Conrad Black to buy back his Telegraph shares

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The Independent Online
CONRAD BLACK is set to buy shares in the Telegraph for about 330p only months after selling part of his stake in the company at 587p. The sale provoked outrage when shortly afterwards the shares collapsed after the cover price of the Telegraph was slashed from 48p to 30p.

Hollinger, the media tycoon's quoted Canadian holding company, said yesterday it planned to start buying about 6.8 million shares on Monday at around the current share price. It wants to take its stake in the Telegraph - which is by far its most important investment - back up to 62 per cent. The news helped the shares rise 20p to 330p.

The move is bound to reopen investors' wounds. In May Hollinger sold 12.5 million shares in the Telegraph, reducing its 66 per cent holding to just under 57 per cent. The shares were then changing hands at 587p. Hollinger, which bought most of its stake in 1985 at 50p a share, made a large profit.

The sale caused an outcry when four weeks later, on 22 June, the group said it was slashing the cover price of the Telegraph from 48p to 30p. The prospect of an all- out price war in the newspaper industry terrified the City and the shares plunged by 191p to 349p. Investors who had bought Mr Black's shares at 587p a month before were left with huge losses.

A Stock Exchange investigation exonerated Mr Black, saying there was no evidence he had sold knowing that the price cut and a share price fall would follow. However, his reputation was damaged, especially when Cazenove, the City's most prestigious stockbroking firm, administered an unprecedented rebuke by resigning.

Jack Boultbee, Hollinger's vice- president, said the company had decided to start buying shares in the Telegraph once again because the present price grossly undervalued the company.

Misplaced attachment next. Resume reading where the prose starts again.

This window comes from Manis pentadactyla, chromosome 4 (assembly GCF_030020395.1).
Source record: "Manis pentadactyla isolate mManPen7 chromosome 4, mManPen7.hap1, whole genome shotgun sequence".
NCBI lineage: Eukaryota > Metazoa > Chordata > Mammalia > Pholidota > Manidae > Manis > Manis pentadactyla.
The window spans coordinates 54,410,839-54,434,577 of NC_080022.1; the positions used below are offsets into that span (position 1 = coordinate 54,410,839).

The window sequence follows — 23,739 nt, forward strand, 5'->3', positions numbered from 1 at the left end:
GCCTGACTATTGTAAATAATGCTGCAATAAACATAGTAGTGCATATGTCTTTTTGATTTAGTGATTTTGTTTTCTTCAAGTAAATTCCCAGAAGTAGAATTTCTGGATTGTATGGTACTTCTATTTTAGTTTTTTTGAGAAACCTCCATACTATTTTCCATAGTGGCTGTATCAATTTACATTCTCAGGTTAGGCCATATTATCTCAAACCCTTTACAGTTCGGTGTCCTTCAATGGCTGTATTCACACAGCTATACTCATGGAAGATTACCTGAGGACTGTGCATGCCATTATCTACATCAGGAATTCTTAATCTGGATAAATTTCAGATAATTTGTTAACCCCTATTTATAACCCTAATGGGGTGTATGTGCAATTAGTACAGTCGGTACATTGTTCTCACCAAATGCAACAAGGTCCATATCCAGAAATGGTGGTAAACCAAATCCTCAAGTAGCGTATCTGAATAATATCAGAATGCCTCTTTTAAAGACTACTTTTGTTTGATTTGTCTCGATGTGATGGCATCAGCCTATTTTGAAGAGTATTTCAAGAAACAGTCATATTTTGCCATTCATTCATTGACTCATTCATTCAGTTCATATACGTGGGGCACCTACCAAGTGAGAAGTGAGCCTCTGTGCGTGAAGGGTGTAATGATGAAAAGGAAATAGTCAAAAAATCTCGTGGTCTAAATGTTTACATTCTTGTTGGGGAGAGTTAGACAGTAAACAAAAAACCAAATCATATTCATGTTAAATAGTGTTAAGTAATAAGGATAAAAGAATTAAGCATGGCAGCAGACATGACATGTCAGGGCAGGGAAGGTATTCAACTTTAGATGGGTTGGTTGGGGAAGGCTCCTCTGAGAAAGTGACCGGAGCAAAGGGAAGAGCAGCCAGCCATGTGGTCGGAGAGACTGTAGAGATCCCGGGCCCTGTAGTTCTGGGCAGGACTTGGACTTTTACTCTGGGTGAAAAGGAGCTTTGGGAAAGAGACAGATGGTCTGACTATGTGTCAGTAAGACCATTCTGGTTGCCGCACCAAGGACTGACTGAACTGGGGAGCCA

Its minority stakes in John Fairfax, the Australian newspaper group, and Southam, a Canadian company, were worth about pounds 2.10 a share, so the current share price valued the Telegraph and Sunday Telegraph at only pounds 150m. 'That's absurdly low,' he said.

The purchase was not being made because Hollinger knew of any plans to raise the Telegraph's cover price, he insisted. 'Boy, do I wish we could see an end (to the price war), but we can't,' he said. It was a mark of Hollinger's confidence in the paper's prospects.

Circulation at the Telegraph has risen by about 100,000 to around 1,090,000 a day since the price cut. But the cut is estimated to be costing about pounds 1m a week. Hollinger says third quarter operating profits, due to be released next month, will be lower than last year, despite an extensive cost-cutting exercise.

Shortly after the collapse of the Telegraph's share price, Mr Black said he would be willing to buy back some or all of the shares he did not own if the share price stayed so low. But few in the City expected him to act so soon.

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